You will be glad to know that over the long history of American Student Travel (our former company) and School Tours of America, no student has ever been attacked, injured or come in direct contact with a lion, tiger or bear. With a track record like that, it may seem unlikely that any other potential issue of safety could possibly arise. However, food allergies, surprise weather outbreaks, bus breakdowns or a once in a lifetime earthquake can cause hiccups with little warning. Since we don’t live in an insulated bubble, there is no way to completely prevent some of these things from happening. However, with experience and readiness, we have a strong record of handling these, along with many other issues, when they occur and with little to no impact on the overall trip. Bringing a raincoat, an EpiPen for allergic reactions, all necessary medications for each student, and having a solid communication plan between students, chaperones and home can make addressing many hiccups much easier. We have all heard the adage, “Always be prepared.” Nothing helps with the hiccups more than simply being prepared.
4. Fun…it happens!
After all of the preparation and planning for both the expected and unexpected, the trip is ultimately fun for everyone involved – even the Tour Director! The one constant in all of the conversations that we have with both teachers and students is just how much fun they always have. Even at the end of the trip when everyone is exhausted and ready to sleep in their own beds, students’ eyes always light up when asked what their favorite part of the trip was. They often act surprised at just how much they enjoyed the historical sites and museums and how the learning finally came alive to them. Tour leaders and chaperones express their excitement for new experience every time they come on tour – because no two trips are ever exactly the same. When you prepare adequately, and manage your own expectations along with others, hiccups of fun and learning dominate the experience. This case of the hiccups lasts a lifetime and needs no cure!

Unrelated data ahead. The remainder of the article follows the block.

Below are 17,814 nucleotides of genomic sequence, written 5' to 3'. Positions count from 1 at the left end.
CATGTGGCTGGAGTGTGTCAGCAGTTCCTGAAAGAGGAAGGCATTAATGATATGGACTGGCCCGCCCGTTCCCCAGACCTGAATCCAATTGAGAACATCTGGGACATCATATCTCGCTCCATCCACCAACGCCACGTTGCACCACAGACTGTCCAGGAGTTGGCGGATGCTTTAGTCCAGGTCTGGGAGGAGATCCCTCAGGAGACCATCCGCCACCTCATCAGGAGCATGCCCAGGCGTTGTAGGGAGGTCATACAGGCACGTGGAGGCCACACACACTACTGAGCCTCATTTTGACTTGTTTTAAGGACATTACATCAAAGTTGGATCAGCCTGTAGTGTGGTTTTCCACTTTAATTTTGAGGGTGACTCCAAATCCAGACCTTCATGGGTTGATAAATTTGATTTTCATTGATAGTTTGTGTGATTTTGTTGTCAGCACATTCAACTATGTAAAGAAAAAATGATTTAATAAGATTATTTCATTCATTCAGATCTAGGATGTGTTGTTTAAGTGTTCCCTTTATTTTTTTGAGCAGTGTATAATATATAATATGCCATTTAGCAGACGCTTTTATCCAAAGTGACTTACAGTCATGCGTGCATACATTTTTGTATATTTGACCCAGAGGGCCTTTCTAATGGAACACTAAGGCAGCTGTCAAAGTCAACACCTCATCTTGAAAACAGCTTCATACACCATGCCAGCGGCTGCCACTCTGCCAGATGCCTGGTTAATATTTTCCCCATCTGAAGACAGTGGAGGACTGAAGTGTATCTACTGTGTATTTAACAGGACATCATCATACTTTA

When hiccups occur, and Murphy’s Law seems to be going full bore, there are opportunities to teach and learn, but also ways to avoid them all together. You don’t have to hold your breath, drink a cup of water upside down, or have someone scare you silly to cure tour hiccups – just being prepared for them makes all the difference in the world.